Local: 310-853-5887 Toll Free: 800-216-2253

Your Free Case Evaluation

Bold labels are required.

Contact Information
Privacy Policy

California Supreme Court Takes on Evaluation of Bar Exam Scores

After years of steadily decreasing passage rates and increased criticism, the California Supreme Court has taken the authority to determine the minimum passing score away from the Committee of Bar Examiners. The court has amended the California Rules of Court, effective 2018, to specify that only the court has authority to set the passing score on the bar exam. 

California, which is widely believed to be the hardest state in which to pass the bar exam, saw an overall passage rate of 34.5 percent for the most recent administration of the exam. California's required passing score, 144, is higher than that of 48 other states. Only Delware's cut score is higher. 

But, California test-takers' mean scaled MBE scores are consistently higher than the national average. This suggests that California's exam is the most difficult to pass not because of its content or structure, but because of the high minimum cut score.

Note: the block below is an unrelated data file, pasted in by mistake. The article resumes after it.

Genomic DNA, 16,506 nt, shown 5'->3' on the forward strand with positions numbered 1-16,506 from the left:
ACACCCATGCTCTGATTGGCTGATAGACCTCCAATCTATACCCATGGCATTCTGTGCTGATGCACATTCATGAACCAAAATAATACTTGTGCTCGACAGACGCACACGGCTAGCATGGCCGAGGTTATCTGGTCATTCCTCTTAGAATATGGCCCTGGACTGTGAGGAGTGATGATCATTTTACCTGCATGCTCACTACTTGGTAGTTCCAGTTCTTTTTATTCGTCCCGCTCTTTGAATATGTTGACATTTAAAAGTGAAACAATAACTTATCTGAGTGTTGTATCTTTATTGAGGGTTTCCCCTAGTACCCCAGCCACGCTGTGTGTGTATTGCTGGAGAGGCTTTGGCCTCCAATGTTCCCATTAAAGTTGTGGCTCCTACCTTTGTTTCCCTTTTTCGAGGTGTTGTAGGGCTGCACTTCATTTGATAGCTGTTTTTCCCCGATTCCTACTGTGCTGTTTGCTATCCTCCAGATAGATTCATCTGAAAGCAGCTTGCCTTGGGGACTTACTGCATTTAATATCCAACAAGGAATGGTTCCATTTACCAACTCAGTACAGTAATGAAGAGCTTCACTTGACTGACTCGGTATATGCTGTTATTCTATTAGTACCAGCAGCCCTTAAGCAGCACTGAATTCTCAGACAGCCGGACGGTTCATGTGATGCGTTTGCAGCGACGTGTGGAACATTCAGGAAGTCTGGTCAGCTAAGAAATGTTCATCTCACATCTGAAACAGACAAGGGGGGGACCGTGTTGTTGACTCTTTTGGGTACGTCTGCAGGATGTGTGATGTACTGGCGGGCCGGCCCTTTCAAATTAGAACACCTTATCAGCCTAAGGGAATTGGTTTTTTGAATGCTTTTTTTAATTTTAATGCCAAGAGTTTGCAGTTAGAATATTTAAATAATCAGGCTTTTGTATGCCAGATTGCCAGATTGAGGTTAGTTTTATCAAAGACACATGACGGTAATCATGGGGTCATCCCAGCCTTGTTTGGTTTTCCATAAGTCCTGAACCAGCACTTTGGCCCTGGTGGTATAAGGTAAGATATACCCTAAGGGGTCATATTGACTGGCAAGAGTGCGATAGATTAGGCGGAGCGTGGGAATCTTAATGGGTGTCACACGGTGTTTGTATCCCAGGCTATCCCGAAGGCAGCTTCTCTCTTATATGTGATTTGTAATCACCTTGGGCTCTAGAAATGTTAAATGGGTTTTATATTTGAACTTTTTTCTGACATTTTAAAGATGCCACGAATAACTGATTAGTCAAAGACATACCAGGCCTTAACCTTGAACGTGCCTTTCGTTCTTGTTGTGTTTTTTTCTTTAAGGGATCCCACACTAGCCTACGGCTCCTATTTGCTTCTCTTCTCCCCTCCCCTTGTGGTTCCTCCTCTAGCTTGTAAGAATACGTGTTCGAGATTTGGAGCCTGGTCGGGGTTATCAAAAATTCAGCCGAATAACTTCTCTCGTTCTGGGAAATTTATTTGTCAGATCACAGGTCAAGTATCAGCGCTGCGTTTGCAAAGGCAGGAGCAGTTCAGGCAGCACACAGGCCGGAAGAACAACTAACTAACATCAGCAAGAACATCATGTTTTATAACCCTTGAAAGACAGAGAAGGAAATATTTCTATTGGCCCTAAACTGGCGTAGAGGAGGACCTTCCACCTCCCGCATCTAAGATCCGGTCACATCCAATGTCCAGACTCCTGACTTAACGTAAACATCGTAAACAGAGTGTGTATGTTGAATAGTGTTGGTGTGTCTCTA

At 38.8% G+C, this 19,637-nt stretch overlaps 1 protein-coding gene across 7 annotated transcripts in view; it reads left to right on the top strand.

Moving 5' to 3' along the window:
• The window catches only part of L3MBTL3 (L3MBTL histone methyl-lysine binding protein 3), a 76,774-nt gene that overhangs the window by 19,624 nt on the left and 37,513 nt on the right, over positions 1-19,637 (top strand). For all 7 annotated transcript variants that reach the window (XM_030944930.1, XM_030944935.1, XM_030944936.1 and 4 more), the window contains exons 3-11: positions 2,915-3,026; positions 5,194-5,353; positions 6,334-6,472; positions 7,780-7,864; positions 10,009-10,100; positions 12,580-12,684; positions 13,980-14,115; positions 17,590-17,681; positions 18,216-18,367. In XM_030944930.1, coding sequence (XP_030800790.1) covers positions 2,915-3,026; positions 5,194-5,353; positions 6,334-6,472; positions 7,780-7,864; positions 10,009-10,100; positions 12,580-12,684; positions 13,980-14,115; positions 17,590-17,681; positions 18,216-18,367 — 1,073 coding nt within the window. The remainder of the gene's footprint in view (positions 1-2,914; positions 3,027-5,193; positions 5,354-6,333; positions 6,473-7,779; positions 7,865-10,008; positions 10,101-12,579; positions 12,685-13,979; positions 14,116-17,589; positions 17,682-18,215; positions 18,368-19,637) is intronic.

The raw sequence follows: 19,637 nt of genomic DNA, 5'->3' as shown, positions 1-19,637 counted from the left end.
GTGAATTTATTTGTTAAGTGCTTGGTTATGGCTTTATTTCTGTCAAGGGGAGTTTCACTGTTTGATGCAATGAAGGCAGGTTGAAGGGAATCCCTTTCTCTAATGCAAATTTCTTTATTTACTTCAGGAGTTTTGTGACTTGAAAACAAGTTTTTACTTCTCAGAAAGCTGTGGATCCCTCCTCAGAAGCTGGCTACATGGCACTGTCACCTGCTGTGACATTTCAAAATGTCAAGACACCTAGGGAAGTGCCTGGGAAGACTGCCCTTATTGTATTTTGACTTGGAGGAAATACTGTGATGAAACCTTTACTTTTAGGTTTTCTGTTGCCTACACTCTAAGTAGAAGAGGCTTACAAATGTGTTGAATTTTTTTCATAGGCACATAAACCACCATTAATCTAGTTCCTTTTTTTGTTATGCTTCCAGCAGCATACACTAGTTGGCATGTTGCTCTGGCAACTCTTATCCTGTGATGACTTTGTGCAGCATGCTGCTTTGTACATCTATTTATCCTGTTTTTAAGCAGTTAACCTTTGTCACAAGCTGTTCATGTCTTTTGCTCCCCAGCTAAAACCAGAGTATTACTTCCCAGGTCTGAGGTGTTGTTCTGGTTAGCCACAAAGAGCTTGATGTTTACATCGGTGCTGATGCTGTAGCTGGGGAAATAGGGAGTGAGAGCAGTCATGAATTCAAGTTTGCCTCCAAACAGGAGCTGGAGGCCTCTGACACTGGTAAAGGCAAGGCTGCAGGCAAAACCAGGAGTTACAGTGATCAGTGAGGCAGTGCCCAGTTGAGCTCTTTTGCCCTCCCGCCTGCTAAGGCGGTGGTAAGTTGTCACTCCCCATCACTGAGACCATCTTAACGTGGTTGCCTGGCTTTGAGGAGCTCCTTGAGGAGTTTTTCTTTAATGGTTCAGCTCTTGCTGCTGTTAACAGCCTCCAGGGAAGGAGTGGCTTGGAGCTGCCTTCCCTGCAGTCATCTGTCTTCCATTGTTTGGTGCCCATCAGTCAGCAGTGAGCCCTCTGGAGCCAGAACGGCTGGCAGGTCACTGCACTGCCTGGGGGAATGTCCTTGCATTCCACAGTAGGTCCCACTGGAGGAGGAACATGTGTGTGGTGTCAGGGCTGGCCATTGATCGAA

The State Bar of California agreed to analyze the test and cut score in response to many who voiced their concerns. The California Supreme Court either did not trust the State Bar to carry out this promise or felt the process was taking too long, and took matters into their own hands. The court has pressed that their goal is to create a scoring procedure that is both fair and uniform with scoring systems throughout the rest of the country.

In what appears to be a response to the court's unprecedented move, elected trustee of the State Bar of California Joanna Mendoza posted via Twitter: "The study on the CA bar exam cut score should be finalized next month and sent to the CA Supreme Court by Sept. It has already been publicly stated that a new cut score could be retroactively applied to July exam by Sup. Ct." 

If applied retroactively, this could bring luck to July test-takers; who were the guinea pigs for the new two-day test, reduced from the former three-day format. While there must be some bar to entry in the practice of law to ensure the profession maintains an industry standard of qualified practitioners; no one can dispute the shockingly low passage rates in California for the past several years. 

The content of this website including, but not limited to, this posting, has been prepared by Budris Law Group for informational purposes only and should not be construed as legal advice. The information you obtain at this site is not, nor is it intended to be, legal advice. The material posted on the website is not intended to create, and receipt of it does not constitute, a lawyer-client relationship, and readers should not act upon it without seeking professional counsel. We invite you to contact us and welcome your calls, letters and electronic mail. Contacting us does not create an attorney-client relationship. 

No Comments

Leave a comment
Comment Information